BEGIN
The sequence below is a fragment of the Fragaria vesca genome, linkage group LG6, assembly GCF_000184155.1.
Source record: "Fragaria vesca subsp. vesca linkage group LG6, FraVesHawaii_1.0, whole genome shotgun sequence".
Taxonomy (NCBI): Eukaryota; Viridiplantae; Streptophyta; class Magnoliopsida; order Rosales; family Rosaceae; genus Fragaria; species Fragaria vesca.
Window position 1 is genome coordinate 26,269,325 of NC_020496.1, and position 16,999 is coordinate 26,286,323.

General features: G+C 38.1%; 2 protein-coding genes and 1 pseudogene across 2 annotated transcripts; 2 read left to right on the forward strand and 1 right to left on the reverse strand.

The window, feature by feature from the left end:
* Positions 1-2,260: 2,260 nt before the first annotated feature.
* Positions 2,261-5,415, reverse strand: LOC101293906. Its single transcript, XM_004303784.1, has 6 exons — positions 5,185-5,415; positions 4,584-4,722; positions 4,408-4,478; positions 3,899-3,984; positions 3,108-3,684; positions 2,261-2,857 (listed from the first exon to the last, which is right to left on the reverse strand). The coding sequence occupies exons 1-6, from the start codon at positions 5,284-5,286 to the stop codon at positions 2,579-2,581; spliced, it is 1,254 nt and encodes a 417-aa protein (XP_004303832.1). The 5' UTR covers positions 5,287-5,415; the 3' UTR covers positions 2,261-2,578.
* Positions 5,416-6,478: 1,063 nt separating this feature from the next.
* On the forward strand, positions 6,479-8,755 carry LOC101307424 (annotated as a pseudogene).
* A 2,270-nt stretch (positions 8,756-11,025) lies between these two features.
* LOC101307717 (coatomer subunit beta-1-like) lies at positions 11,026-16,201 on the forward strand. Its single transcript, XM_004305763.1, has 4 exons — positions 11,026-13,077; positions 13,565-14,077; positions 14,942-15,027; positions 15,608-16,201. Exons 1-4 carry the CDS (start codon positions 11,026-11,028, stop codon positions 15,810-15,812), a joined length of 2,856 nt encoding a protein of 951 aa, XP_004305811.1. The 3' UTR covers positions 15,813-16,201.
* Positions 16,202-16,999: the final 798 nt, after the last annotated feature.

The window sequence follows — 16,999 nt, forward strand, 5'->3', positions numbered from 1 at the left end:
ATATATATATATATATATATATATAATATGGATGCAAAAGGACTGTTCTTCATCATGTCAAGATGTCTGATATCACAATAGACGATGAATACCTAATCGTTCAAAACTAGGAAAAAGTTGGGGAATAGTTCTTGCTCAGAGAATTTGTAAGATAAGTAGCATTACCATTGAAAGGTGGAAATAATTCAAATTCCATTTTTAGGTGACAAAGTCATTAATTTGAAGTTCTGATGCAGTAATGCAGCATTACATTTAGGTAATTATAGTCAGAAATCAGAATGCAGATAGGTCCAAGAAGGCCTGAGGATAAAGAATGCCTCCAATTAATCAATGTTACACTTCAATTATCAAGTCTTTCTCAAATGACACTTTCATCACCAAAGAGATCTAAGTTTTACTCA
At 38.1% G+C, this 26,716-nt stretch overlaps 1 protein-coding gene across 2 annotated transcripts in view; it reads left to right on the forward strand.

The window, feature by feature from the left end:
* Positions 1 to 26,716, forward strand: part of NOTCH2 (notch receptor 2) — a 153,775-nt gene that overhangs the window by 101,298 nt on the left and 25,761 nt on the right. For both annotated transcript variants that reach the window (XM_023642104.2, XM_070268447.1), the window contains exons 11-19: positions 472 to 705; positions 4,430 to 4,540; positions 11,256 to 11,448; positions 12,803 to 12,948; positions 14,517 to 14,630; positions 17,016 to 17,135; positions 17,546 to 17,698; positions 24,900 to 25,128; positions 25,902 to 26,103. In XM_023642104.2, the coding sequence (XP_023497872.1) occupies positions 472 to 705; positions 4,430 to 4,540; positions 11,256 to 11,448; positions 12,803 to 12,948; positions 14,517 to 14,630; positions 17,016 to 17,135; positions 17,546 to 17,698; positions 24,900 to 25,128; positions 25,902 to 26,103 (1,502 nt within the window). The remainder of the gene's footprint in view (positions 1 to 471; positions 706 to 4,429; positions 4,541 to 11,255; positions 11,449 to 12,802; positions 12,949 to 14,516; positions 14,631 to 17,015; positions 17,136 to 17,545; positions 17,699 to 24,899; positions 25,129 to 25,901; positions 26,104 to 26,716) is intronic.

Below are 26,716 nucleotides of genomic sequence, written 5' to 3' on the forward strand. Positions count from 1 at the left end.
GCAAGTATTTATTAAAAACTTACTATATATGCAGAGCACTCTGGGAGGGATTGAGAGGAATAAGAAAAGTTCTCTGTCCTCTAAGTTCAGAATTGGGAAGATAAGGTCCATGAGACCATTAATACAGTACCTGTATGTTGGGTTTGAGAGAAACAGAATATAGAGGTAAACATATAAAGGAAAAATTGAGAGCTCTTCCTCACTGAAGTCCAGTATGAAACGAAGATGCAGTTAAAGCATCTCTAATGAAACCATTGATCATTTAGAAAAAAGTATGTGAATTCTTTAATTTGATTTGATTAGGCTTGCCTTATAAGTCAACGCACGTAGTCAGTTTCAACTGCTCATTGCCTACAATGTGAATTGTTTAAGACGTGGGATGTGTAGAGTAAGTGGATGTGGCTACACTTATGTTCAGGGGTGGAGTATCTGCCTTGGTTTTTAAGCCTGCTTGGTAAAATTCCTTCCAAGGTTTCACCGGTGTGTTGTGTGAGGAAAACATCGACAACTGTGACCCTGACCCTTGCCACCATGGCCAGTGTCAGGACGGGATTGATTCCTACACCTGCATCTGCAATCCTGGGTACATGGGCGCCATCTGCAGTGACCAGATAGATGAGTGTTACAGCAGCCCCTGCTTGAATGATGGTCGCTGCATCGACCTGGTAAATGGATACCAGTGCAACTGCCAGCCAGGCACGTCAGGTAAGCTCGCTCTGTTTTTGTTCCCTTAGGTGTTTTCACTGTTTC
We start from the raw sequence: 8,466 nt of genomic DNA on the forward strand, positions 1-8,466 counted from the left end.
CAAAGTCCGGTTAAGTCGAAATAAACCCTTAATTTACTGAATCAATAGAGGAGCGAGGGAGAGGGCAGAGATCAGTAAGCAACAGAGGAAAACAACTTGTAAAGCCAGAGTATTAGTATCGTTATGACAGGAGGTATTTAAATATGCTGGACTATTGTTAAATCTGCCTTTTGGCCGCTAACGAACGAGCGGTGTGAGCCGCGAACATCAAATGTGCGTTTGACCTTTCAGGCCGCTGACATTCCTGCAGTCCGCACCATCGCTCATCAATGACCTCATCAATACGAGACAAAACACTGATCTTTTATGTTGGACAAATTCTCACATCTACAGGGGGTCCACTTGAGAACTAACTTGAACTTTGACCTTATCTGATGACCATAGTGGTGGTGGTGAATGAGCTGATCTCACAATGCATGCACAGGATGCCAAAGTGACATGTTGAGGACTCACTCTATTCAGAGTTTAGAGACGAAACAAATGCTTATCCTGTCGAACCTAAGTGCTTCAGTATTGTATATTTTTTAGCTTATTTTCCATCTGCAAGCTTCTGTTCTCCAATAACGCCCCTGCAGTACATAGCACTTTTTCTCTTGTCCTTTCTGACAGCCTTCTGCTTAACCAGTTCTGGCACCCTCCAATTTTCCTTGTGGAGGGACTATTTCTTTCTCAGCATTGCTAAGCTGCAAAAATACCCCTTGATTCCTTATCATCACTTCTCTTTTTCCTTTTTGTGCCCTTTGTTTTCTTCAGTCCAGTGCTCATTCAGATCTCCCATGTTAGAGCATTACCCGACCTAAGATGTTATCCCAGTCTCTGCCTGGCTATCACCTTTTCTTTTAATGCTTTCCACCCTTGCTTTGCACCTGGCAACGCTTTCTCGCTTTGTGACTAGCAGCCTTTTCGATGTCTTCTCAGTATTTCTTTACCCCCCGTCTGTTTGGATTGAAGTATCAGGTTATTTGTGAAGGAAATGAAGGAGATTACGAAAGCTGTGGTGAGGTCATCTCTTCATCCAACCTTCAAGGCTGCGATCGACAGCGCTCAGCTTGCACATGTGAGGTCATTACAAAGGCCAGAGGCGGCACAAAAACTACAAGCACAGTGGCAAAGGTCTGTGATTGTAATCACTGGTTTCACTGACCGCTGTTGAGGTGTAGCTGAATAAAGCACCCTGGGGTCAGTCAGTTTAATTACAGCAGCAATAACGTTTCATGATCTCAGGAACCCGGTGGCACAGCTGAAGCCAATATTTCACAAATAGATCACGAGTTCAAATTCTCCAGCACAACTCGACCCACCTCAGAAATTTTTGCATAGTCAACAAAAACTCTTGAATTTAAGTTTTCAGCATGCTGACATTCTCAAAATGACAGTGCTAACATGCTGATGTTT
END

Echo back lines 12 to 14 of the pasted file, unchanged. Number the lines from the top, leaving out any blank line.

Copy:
* LOC101307717 (coatomer subunit beta-1-like) lies at positions 11,026-16,201 on the forward strand. Its single transcript, XM_004305763.1, has 4 exons — positions 11,026-13,077; positions 13,565-14,077; positions 14,942-15,027; positions 15,608-16,201. Exons 1-4 carry the CDS (start codon positions 11,026-11,028, stop codon positions 15,810-15,812), a joined length of 2,856 nt encoding a protein of 951 aa, XP_004305811.1. The 3' UTR covers positions 15,813-16,201.
* Positions 16,202-16,999: the final 798 nt, after the last annotated feature.

The window sequence follows — 16,999 nt, forward strand, 5'->3', positions numbered from 1 at the left end: